With the onset of summer, the children in our Education Nutrition program are enjoying the abundance of seasonal fruits and vegetables as part of their schoool “snack”.
Tag Archives: Nutrition
Many beautiful new smiles were made during our Cleft Medical Exchange this April!
Before the surgeons could work their magic, the children all had to meet several important milestones, one being that babies must weigh at least ten pounds before having surgery. Ten pounds doesn’t sound like a difficult weight to meet; however, one of the most immediate concern for a baby born with a cleft lip and palate is weight gain. Read more.
Since the early days of his life, Aaron has been in LWB care. Aaron’s life has been touched by a broad range of LWB programs — Medical, Healing Homes, Nutrition, Education, Foster Care and Advocacy — each one working together to benefit one special little boy.
In late April 2011, a darling boy started his journey in LWB’s hands. Born with a meningocele (spinal tumor), little Aaron was quickly moved to the hospital where he underwent a complex neurosurgery which also required the placement of a shunt. Read more.
Ten-year old Gabe attends the our Believe In Me orphanage school in Shaoguan. Described by his teachers as a happy boy, we can see from these photos that it’s true. Gabe has a smile that can light up the room, and he is rarely seen without his famous grin!
Gabe is very sociable and he gets along well with his classmates. Read more.
Our Believe in Me orphanage school in Changzhi serves children with special needs who may not otherwise be able to attend school. Currently, 25 students are benefiting from the program, and we thought it might be fun to follow one little boy, Victor and get a glimpse into his days at school.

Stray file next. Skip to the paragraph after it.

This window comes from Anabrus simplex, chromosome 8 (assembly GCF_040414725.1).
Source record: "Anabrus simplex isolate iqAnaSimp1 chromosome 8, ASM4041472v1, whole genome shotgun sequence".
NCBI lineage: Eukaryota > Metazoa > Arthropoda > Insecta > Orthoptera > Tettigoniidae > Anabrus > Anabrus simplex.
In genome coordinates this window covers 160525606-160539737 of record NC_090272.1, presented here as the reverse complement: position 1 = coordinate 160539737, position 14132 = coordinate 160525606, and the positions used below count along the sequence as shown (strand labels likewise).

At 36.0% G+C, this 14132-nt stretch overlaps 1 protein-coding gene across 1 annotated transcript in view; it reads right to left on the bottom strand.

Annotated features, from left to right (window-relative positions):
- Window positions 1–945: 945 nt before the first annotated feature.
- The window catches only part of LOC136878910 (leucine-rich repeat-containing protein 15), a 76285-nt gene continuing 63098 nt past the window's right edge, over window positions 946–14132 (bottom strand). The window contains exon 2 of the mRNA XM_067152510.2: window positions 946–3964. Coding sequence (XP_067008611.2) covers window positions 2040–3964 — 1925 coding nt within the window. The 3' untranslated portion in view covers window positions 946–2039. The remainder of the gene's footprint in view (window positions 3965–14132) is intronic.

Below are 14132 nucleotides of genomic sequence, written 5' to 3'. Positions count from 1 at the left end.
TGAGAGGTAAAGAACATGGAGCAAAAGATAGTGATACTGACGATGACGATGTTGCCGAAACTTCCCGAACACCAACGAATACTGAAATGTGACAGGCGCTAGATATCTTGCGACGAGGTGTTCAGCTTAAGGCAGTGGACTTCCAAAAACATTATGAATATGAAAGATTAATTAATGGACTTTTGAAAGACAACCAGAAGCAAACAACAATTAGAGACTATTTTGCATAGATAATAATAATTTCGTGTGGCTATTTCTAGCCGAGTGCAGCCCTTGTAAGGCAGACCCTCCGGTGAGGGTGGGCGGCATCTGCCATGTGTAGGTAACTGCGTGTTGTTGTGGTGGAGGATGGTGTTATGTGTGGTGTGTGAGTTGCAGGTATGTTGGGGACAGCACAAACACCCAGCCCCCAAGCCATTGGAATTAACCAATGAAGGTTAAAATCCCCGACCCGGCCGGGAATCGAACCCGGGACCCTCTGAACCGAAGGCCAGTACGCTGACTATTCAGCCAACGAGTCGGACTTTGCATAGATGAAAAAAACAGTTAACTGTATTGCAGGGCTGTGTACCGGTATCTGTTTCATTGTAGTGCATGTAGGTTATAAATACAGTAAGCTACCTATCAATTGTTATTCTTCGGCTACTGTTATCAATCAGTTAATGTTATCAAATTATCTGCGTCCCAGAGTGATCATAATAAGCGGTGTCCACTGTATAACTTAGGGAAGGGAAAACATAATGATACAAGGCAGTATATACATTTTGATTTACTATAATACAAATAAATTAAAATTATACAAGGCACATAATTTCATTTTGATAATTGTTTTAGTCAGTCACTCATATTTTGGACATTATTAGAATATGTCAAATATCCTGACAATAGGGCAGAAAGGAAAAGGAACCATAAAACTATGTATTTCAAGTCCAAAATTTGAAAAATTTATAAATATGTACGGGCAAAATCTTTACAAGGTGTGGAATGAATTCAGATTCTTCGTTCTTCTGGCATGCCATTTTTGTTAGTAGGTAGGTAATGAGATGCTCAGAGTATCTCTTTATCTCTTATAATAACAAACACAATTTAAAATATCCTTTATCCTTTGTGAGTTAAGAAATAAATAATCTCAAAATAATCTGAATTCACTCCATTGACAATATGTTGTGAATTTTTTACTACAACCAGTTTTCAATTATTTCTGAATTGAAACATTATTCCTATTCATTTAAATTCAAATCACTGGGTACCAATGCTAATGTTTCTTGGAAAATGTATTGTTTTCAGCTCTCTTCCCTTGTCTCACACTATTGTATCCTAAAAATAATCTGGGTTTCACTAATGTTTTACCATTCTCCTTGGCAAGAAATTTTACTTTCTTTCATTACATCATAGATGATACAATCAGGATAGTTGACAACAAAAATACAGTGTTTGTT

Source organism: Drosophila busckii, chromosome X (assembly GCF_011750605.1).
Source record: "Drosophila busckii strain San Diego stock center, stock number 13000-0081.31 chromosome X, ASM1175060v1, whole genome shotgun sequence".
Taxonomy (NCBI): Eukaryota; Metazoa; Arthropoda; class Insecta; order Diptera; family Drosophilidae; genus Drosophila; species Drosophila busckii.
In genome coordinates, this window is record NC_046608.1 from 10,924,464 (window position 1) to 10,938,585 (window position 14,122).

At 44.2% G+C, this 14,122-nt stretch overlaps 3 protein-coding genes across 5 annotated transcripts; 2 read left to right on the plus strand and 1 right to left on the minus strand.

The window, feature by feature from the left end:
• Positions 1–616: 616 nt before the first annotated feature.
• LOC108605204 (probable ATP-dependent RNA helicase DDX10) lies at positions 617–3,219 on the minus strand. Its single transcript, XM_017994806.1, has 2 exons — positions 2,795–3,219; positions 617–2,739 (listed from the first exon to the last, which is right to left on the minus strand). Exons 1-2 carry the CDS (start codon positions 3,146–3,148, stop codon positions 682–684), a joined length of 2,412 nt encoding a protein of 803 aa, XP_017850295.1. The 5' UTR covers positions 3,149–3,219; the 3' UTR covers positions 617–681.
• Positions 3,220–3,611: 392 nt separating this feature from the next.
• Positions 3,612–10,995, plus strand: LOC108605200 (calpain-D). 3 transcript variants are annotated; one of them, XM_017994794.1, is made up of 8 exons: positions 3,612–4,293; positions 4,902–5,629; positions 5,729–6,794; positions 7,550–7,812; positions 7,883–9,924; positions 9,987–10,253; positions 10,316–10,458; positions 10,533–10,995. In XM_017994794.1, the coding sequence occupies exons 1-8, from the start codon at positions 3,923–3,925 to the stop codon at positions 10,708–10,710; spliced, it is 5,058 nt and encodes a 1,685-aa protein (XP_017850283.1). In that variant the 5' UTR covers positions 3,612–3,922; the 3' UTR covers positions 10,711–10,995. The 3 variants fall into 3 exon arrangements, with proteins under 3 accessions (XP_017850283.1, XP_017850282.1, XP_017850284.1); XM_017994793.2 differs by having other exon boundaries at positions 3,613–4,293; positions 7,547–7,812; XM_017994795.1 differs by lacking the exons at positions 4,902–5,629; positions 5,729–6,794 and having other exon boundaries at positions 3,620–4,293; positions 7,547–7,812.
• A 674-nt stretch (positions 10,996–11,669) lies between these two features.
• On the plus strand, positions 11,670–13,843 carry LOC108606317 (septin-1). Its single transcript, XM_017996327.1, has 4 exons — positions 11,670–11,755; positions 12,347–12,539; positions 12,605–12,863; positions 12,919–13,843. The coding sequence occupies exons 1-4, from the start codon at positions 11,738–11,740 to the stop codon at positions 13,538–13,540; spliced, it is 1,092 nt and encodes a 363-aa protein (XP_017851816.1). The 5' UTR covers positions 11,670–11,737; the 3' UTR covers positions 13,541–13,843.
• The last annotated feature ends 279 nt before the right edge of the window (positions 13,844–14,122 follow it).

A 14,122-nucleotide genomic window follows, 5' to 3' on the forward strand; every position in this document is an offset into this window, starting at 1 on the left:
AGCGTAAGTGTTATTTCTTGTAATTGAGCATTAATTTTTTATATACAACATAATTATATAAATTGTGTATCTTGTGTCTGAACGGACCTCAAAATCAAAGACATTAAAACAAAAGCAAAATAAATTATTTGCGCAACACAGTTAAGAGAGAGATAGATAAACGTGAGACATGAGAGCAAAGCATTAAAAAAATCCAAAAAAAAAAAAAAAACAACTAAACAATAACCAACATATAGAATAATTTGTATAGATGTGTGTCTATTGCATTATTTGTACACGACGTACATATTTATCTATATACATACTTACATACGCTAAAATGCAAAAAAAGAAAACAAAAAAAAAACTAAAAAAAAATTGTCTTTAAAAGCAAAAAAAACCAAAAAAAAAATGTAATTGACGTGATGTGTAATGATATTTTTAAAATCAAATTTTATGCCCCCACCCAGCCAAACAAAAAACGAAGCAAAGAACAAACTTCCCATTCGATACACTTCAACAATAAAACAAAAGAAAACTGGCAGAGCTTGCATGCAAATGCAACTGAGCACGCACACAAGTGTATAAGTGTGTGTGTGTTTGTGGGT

Victor joined our Believe in Me school when he was nearly two years old. Now, he’s six years old, and we have seen him blossom. Read more.
How many of you have made New Year’s resolutions? One common resolution is to get organized and declutter. Another is to do something productive with the year ahead by helping others. What if you could combine these two resolutions into one easy new habit that would both declutter and change lives at the same time?
Dear LWB friends and supporters, we propose starting a Change (Lives) Jar for 2016. Read more.
For most of his life, Luke has been a part of Love Without Boundaries’ programs. He started out in our Nutrition program when he was just a baby and then moved into our Education program when he was three years old.
Luke is now seven years old. In December, his teachers told us that he was struggling to catch his breath and that his lips were turning blue when it was cold. After an evaluation at Hefei Cardiac Hospital, doctors told us that Luke needed immediate heart surgery. Left untreated, the Tet spells he was having could possibly be fatal. So Luke put on a brave face and smiled before his surgery. Read more.
The dictionary says that a snack is a small portion of food eaten between meals. Here in the U.S., we often think of a snack as a pleasant treat – cookies or chips – something we enjoy but don’t really need.
Alan in our Zhang Village foster care program doesn’t know it, but his yogurt is a great source of calcium and vitamins A and D, nutrients that will help his bones grow strong! All he knows is that it tastes delicious.
In addition to providing a loving environment for children in need of families, our foster care families also provide quality nutrition. Good nutrition is often taken for granted but is crucial to any child’s development. Read more.
When a child enters our foster care program, we are concerned with all aspects of their development including how they are growing. Foster care managers visit the children in our programs once a month, and we can closely track their development. Last spring, our foster care managers and coordinators noticed that Catey and Ander, who had already had cleft repair surgery, still weren’t gaining weight, and so they contacted our Nutrition program for help.
Sometimes children continue to have difficulty feeding even after surgery. When this happens, we turn to special formula to make every drop count. Read more.